Sine, cosine and tangent are geometric functions programmed into most calculators, giving you their values at the touch of a button.
But centuries before this technology existed, Indian mathematicians calculated their values by hand to answer mind-boggling astronomical questions!
Sine, Cosine and Tangent
Sine, cosine and tangent are trigonometric functions based on the dimensions of a right triangle.
As an angle of the triangle changes, the ratios between the triangle's sides also change.
Plotting the angle and these ratios on a graph creates a trigonometric wave.
Trigonometric functions allow mathematicians to calculate unknown angles or lengths in the triangle.
The sine function is used to calculate the ratio between the side opposite the angle and the longest side, called the hypotenuse.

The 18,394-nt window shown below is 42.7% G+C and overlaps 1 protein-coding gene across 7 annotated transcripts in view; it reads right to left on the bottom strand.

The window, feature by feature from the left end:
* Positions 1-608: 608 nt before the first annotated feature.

If the opposite length is 1 and the hypotenuse length is 2, the value of sine is a half and the angle (a) can be worked out from the graph.
The other two functions use different ratios in the triangle.
The cosine function calculates the ratio of the adjacent side and the hypotenuse.
And the tangent function calculates the ratio of the opposite side and the adjacent side.
Ancient mathematical texts which charted the motions of the planets, dating back to the 5th century, contain the first known reference to the sine, cosine and tangent functions.
Before calculators, Indian mathematicians would have relied on graphs or tables to calculate the values.
Using them, Indian astronomers could calculate the comparative distance between the Earth and the Moon, and the Earth and the Sun.
First, they waited for a half moon to create a right triangle.
They then measured the angle between the Sun and a point on Earth.
It was one-seventh of a degree.
The sine function for that angle gives a ratio of 400 to 1.
This told mathematicians that the Sun is 400 times farther from the Earth than the Moon is.
It's a measurement that stands true to this day!